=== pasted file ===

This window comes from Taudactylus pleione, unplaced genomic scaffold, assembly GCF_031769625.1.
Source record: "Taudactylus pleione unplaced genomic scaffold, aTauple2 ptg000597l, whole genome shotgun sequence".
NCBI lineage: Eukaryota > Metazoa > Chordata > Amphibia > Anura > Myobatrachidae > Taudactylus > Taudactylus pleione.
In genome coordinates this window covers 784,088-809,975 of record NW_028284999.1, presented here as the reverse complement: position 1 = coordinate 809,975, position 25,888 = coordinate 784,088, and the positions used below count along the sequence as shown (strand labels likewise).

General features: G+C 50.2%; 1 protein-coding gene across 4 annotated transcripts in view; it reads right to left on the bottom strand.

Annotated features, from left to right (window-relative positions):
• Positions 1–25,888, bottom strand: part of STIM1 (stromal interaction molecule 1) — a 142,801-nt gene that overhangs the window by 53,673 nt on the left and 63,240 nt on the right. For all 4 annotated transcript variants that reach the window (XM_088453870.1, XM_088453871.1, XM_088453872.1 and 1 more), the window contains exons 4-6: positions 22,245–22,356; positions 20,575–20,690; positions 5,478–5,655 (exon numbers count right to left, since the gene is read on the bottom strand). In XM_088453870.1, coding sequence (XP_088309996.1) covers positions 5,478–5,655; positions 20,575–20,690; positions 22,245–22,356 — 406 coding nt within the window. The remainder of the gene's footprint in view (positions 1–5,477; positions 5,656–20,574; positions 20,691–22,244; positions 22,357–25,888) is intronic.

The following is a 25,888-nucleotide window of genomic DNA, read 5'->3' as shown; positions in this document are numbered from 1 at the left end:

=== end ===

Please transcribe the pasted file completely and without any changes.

This window comes from Taudactylus pleione, unplaced genomic scaffold, assembly GCF_031769625.1.
Source record: "Taudactylus pleione unplaced genomic scaffold, aTauple2 ptg000597l, whole genome shotgun sequence".
NCBI lineage: Eukaryota > Metazoa > Chordata > Amphibia > Anura > Myobatrachidae > Taudactylus > Taudactylus pleione.
In genome coordinates this window covers 784,088-809,975 of record NW_028284999.1, presented here as the reverse complement: position 1 = coordinate 809,975, position 25,888 = coordinate 784,088, and the positions used below count along the sequence as shown (strand labels likewise).

General features: G+C 50.2%; 1 protein-coding gene across 4 annotated transcripts in view; it reads right to left on the bottom strand.

Annotated features, from left to right (window-relative positions):
• Positions 1–25,888, bottom strand: part of STIM1 (stromal interaction molecule 1) — a 142,801-nt gene that overhangs the window by 53,673 nt on the left and 63,240 nt on the right. For all 4 annotated transcript variants that reach the window (XM_088453870.1, XM_088453871.1, XM_088453872.1 and 1 more), the window contains exons 4-6: positions 22,245–22,356; positions 20,575–20,690; positions 5,478–5,655 (exon numbers count right to left, since the gene is read on the bottom strand). In XM_088453870.1, coding sequence (XP_088309996.1) covers positions 5,478–5,655; positions 20,575–20,690; positions 22,245–22,356 — 406 coding nt within the window. The remainder of the gene's footprint in view (positions 1–5,477; positions 5,656–20,574; positions 20,691–22,244; positions 22,357–25,888) is intronic.

The following is a 25,888-nucleotide window of genomic DNA, read 5'->3' as shown; positions in this document are numbered from 1 at the left end: